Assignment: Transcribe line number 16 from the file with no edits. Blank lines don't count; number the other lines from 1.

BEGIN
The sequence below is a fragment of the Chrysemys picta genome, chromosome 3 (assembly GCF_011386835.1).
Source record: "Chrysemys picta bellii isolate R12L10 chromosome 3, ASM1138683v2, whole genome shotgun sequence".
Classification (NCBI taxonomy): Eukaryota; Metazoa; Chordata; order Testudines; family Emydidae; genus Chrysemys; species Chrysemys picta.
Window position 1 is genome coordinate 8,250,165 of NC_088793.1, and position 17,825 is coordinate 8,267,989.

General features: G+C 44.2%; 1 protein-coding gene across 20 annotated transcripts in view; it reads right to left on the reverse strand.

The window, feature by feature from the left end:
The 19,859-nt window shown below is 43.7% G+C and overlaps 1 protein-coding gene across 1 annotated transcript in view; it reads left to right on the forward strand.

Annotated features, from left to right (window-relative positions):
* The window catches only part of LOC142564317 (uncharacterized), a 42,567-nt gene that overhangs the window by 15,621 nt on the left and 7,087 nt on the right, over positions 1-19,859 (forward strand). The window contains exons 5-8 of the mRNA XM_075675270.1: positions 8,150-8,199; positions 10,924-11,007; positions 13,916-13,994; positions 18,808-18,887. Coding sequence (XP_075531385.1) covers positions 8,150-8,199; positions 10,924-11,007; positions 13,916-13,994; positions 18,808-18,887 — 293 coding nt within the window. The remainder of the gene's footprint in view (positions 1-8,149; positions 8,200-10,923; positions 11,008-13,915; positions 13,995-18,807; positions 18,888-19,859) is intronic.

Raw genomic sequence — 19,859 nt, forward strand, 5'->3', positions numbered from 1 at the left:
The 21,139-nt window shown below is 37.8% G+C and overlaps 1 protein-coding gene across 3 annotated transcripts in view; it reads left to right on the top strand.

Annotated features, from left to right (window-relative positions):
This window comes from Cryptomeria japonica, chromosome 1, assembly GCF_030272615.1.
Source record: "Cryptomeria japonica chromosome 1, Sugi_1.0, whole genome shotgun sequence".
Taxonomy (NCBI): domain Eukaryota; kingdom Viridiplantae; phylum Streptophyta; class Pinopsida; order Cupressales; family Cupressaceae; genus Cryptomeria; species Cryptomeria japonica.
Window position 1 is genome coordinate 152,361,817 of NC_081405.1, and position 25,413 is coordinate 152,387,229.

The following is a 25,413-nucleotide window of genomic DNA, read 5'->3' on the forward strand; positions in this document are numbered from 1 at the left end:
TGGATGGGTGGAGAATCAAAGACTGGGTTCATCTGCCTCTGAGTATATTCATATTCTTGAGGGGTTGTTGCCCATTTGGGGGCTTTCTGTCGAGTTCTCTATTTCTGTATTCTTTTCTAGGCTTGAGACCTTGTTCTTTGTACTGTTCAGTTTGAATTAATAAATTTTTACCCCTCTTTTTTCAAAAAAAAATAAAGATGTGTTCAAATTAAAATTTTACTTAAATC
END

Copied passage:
Window position 1 is genome coordinate 152,361,817 of NC_081405.1, and position 25,413 is coordinate 152,387,229.